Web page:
In other words, there are probably people in your life you see every day, but don’t really see or know at all…
Jacob loves his family but I think feels the wound from parents who wanted normal children and therefore could not appreciate the uniqueness of a son like him. “They wanted me to be more like my sister but I never was,” he said. Architecture, history and time travel are among Jacob’s many interests; he is also a pretty fair painter.
I know my stories can make me look saintly and everyone else to be a heartless bastard, which is far from the case on both accounts. I was on the margins for many years on the streets and know the heartbreak of being unseen and unheard. What I am saying as you go out into the fields each day in pursuit of your happiness, look out there at the edge of the crops; there may be some plants withering a bit and in need of the waters of tenderness. In other words, there are probably people in your life you see every day, but don’t really see or know at all. I am suggesting you take the time to befriend them; you both will feel less lonely and, isn’t that the idea here?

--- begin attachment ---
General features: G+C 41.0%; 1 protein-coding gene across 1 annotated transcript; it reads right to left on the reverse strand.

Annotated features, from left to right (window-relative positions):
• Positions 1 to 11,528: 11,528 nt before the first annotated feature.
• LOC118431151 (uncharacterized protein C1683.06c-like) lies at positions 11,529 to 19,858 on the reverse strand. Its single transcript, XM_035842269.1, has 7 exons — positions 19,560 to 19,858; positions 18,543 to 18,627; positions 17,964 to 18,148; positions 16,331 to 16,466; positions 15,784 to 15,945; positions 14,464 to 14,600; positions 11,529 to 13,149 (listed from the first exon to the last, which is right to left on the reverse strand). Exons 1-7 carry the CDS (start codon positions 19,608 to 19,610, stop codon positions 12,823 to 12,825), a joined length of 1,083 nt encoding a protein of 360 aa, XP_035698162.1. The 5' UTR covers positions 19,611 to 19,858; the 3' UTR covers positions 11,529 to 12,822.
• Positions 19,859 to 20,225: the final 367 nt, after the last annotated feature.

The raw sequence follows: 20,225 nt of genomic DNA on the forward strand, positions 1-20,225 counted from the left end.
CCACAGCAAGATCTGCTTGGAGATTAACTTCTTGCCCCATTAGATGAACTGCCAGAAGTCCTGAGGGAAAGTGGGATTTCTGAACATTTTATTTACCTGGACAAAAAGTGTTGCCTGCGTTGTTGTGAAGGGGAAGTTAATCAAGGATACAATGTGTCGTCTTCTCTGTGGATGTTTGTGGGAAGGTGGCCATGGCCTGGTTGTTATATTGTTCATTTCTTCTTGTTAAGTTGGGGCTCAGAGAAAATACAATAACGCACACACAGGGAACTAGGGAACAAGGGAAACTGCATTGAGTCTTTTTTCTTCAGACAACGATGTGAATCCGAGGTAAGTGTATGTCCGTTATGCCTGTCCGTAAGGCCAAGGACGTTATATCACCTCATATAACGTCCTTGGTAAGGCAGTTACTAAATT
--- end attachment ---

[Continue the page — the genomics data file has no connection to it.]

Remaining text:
My interactions with my mum are much less emotionally volatile for me as of late. My main concern is more with her mental/spiritual health than with her physical health, and I have seen some growth in both of us. The idea is: as the emotions heal, so will the body.
I tended to bury my anger with her for most of my life as it just seemed unsafe. Then, when I finally allowed myself to show my anger, it could be very heated indeed. Now the truths I have to tell her come without malice or resentment. I imagine this makes it much easier for her to absorb what I have to say.
I was worrying the other day that maybe the emotional rewards of her being sick were greater than if she was healthy. If I am healthy, will the help and the nurturing go away?
I also noticed a tendency in her not to make any decisions in her life. The doctors and us, the family, seem to make many decisions and do things for her that I believe she could do for herself. This was standard operating procedure for me most of my life, by the way, until I found some healing on the streets. The anxiety of making mistakes or choosing poorly was just too strong.